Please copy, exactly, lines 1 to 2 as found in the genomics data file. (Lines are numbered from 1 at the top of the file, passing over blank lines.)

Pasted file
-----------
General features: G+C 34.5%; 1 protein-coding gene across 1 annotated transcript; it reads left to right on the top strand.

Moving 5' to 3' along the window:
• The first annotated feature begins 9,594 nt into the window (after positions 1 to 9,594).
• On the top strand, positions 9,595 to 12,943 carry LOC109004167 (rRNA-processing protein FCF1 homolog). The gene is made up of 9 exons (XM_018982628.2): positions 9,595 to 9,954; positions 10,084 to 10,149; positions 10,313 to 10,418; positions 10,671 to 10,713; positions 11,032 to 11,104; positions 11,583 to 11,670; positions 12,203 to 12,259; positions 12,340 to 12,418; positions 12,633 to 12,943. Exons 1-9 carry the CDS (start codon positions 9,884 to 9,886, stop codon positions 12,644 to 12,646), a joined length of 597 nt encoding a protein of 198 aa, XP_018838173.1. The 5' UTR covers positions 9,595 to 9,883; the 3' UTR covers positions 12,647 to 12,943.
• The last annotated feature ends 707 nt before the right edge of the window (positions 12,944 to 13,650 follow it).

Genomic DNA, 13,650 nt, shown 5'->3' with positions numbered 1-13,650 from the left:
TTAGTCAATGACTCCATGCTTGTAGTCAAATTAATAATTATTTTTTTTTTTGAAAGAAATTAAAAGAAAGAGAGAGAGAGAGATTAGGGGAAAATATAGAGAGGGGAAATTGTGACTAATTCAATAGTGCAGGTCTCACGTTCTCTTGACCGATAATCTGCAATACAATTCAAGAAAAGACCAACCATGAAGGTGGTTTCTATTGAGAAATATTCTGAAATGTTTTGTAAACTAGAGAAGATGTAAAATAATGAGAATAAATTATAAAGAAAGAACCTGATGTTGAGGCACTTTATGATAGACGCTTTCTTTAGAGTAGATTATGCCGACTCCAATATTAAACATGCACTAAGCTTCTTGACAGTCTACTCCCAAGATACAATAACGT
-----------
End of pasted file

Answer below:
General features: G+C 34.5%; 1 protein-coding gene across 1 annotated transcript; it reads left to right on the top strand.

Moving 5' to 3' along the window: